Reserved seat VS Non reserved seat. How to get a seat on non reserved car?

Common ordinary car interior (C) Sonic Rail Garden
Common ordinary car interior (C) Sonic Rail Garden

Most of trains in Japan have reserved seat and non reserved seat in ordinary cars. But some of you do not understand the difference between reserved seat and non reserved seat. And you may worry that all seats are full if you use non reserved seat.

In this post, I will explain you difference between reserved seat and non reserved seat. You will find pros and cons of both reserved and non reserved seat.

What is Non Reserved seat and Reserved seat

You can secure your seat if you take reserved seat. If you use reserved seat, seat number, car number and train are fixed. Your seat is secured but you have to take a designated train.

Reserved seat ticket for Shinkansen
Reserved seat ticket for Shinkansen

Meanwhile if you take non reserved seat, you have to fix your trip plan and the route, such as Tokyo to Kyoto. But your train number and seat number are not assigned and you have flexibility. The ticket is valid for one day. However your seat is not secured. It is first come first serve basis. In peak season, there are many standing passengers in non reserved car. You may have to stand in the car for a few hours.

If you want the information about booking a ticket, please see the link below:

How to reserve the train seat of Japan Railway

The difference of the cost between reserved seat and non reserved seat

Non reserved seat fee is 520 yen (510 yen in Kyushu) cheaper than reserved seat fee in regular season. But in the shoulder season, reserved seat fee is 200 yen cheaper than the regular season. So the difference between reserved and non reserved is 320 yen. On the other hand, in the peak season, reserved seat fee is 200 yen higher than the regular season. The difference is 720 yen.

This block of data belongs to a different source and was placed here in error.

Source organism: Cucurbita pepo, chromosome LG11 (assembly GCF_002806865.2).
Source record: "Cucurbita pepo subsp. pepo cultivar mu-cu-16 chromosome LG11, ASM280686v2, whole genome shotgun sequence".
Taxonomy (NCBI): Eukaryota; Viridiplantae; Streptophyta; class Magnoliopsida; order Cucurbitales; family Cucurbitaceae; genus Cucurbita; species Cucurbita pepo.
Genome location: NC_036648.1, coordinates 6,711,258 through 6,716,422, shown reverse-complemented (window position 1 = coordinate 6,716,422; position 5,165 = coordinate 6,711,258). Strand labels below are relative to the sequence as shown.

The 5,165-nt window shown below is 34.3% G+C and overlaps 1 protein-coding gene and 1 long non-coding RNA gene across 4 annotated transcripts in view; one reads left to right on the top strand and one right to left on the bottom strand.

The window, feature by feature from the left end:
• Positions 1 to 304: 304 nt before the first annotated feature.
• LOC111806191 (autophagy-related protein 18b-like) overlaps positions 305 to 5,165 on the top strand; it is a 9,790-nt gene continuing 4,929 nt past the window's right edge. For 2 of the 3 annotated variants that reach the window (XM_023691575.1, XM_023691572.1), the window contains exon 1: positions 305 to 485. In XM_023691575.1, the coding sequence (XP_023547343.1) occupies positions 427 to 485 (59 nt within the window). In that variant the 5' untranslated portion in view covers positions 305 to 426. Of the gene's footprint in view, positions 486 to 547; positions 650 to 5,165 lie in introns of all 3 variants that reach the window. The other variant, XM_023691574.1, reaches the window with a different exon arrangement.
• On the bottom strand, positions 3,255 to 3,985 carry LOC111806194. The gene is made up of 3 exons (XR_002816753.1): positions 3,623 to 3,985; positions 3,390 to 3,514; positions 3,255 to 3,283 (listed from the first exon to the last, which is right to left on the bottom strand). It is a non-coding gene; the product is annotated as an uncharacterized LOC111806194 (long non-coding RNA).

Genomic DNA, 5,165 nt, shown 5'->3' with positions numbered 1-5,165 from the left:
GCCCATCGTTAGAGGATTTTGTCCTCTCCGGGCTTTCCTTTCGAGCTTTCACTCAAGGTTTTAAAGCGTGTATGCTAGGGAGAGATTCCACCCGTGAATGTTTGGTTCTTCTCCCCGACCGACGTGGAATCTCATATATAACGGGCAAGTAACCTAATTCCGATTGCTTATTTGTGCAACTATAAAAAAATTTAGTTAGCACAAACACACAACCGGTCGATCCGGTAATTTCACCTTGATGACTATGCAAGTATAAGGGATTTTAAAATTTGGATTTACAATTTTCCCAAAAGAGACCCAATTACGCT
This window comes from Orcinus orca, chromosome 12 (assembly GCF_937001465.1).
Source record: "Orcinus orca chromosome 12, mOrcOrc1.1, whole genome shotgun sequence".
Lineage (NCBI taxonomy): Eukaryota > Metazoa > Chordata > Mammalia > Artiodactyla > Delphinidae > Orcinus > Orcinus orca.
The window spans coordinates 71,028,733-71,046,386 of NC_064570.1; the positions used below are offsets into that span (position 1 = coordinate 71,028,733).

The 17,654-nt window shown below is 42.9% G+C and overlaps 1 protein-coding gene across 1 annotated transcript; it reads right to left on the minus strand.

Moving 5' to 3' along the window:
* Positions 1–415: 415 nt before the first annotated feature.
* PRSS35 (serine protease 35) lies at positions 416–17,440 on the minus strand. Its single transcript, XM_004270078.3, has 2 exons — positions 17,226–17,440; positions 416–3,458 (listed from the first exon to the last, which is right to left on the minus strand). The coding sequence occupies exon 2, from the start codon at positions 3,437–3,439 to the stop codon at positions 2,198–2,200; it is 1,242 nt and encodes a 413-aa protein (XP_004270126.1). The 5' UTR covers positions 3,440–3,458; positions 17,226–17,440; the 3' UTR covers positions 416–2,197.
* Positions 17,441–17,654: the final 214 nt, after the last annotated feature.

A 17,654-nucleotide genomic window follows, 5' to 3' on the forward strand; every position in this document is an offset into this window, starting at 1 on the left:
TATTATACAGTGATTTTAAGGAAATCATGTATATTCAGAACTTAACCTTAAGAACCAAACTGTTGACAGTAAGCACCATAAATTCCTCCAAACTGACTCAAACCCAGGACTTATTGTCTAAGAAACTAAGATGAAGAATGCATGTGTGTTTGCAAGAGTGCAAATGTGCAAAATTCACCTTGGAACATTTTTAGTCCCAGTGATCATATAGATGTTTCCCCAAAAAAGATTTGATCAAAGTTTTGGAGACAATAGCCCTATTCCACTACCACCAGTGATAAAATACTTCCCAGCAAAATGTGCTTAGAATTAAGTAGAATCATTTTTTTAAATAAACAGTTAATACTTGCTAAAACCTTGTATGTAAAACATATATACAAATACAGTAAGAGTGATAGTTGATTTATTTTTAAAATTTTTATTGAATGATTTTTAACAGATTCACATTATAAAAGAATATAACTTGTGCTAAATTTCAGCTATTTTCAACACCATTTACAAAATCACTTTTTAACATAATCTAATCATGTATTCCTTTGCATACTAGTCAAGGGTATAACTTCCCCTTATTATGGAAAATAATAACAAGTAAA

When you take Nozomi on Tokaido-Sanyo Shinkansen, Nozomi surcharge is added on top of seat fee. This extra charge is from 210 yen to 620 yen by distance. So when you take Nozomi, the difference between reserved seat and non reserved seat is bigger.

Difference of accommodation between reserved seat and non reserved seat

Interior of limited express train in Shikoku. There are both reserved and non reserved seats in same car. The seats are exactly same.
Interior of limited express train in Shikoku. There are both reserved and non reserved seats in same car. The seats are exactly same.

In most of JR trains, both reserved seat and non reserved seat offer same accommodation. The seat, leg space and width are exactly same.

520 yen reserved seat fee does not give you any better seat.

The accommodation is not an issue to choose reserved or non reserved.

But there are a few JR trains to offer better interior in reserved seat than non reserved seat.

Limited Express Super Kamui (Sapporo – Asahikawa) and Suzuran (Sapporo – Muroran)

Useat of Limited Express Super Kamui (C) Sonic Rail Garden
Useat of Limited Express Super Kamui (C) Sonic Rail Garden

This train does not have Green car. Therefore reserved seat is a bit better than non reserved seat. Reserved seat is called “U seat” in these trains. The seat in reserved seat car is bigger than non reserved seat. And the power outlet is available at the seat in reserved seat car only.

Please see the post, Limited Express Super Kamui to get the detailed information.

Sanyo-Kyushu Shinkansen, Mizuho and Sakura (Shin Osaka/Hakata – Kagoshima Chuo)

Reserved ordinary class seat (C) Sonic Rail Garden
Reserved ordinary class seat (C) Sonic Rail Garden

The difference is huge between reserved seat and non reserved seat in this train. Basically the ordinary class seat of Shinkansen trains have 2+3 layout.

But in Mizuho and Sakura, reserved seat car offers 2+2 seat layout. The leg space is same as non reserved car but the width is same as Green seat. This reserved seat is much more comfortable than non reserved seat and it is highly recommended.